My proposal is to conduct a contest for the best such invention that solves a well-defined problem. The winner gets a five-year monopoly. No one is harmed here: there aren’t likely to be automatic toilet cleaners in the next five years anyway so what is the harm in granting a monopoly to something that otherwise would never exist?

In practice, entrepreneurs who already have a prototype that they want to protect will suggest most of these contests. But there will be enough time for someone else to finish their model and submit it as well.

The monopoly gives the entrepreneur the ability to do the vital market research necessary to determine if the market is really there for this product. People need to be educated about a new product that no one knows anything about – like a personal computer. And the firm needs to learn how much people are willing to pay for an entirely new product.

The competition will soon have their chance. Five years passes quickly. But a five year running start gives the first-mover a real chance to make a quality product that can take on the competition. Everyone thought Barnes and Noble would crush Amazon dot com but they moved too slow and Amazon grew into the behemoth we see today. It just shows what a difference a few years might make.

Thursday, November 02, 2006

Pumpkin Carving Kit Part II

A year ago, I wrote this nice piece about my son’s Halloween pumpkin and the nice pumpkin carving kit (Pumpkin Masters) he used to carve it. In that piece, I wrote of the reasons why an entrepreneur might have a great idea (like the idea to create a pumpkin carving kit) but still be reluctant to turn it into a business. I wrote:

It seems easy to believe that this was an obvious winner now but there are always a lot of questions to answer before a person with an idea becomes an entrepreneur:

  1. Is there a market here? In this case the market is extremely seasonal – this makes it risky.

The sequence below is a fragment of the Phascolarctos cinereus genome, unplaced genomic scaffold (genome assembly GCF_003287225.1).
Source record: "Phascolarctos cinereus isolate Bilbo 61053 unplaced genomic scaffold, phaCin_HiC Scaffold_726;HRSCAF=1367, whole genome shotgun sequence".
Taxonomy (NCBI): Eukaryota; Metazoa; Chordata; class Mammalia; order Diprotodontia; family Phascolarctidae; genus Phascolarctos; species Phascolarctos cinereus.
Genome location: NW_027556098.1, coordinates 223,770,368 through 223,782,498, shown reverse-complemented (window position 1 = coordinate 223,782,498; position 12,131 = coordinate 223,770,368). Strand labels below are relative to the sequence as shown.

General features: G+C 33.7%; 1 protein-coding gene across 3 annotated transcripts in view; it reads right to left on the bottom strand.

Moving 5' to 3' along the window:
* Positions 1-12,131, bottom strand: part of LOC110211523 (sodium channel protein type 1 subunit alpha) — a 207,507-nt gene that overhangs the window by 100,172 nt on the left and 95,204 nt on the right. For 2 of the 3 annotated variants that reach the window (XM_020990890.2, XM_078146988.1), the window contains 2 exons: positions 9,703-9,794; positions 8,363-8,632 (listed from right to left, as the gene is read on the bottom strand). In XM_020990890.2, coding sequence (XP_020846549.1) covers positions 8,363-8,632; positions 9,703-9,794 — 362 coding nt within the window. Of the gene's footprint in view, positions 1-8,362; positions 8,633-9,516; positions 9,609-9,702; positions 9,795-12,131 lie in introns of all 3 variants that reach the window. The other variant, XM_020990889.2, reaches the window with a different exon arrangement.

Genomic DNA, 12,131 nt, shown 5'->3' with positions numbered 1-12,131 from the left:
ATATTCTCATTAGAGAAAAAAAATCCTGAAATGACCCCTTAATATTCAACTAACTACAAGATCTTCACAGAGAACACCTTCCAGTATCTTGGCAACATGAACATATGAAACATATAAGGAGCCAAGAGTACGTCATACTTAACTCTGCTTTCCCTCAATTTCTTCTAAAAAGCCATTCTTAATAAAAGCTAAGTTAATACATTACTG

2. Do I have the lowest cost technology? If a competitor can make hand jigsaws for one-half the cost your supplier charges, you will be out of business quickly.

  3. Do I know how to market this product? Will supermarkets stock this item? You might produce a quality product that languishes in obscure shops for years until some bright fellow sees it, sees no patent, and makes a knock-off that he successfully markets in every supermarket.

Well, just this week I had to buy another pumpkin carving kit (we lost last year’s). I went to store to store looking for this nice kit we had last year. All I could find was a cheap knock-off. It cost only $5 instead of $10 but it wasn’t as good. Some of the patterns were of very poor quality and would have been impossible to create: the pumpkin would have collapsed. The carving saw was not the same quality as last year’s saw. It was just a cheap knock-off that was successfully marketed by CVS (the big drug store chain) and perhaps some other big chains to take over this market.

Next year I will plan ahead and get the real kit if I can find it. But it may be that Pumpkin Masters will be out of business by then. They did the hard work of showing that there was a market for pumpkin carving kits only to find that it will be the knock-offs that will get the market.

I feel that there might be an intellectual property right that is missing here. A firm that creates an entirely new good (not a minor improvement in an existing good) that nevertheless is not completely patentable should be given a short period – maybe five years – to market test their product before the knock-offs sweep in and enjoy the fruits of that hard work. This would give the creators of entirely new markets a brief moment of protection before the competition gobbles them up. Otherwise new markets never get created.

I wrote that there were never pumpkin carving kits when I was a kid. Now I know why. It is only just dumb luck that they exist for my son.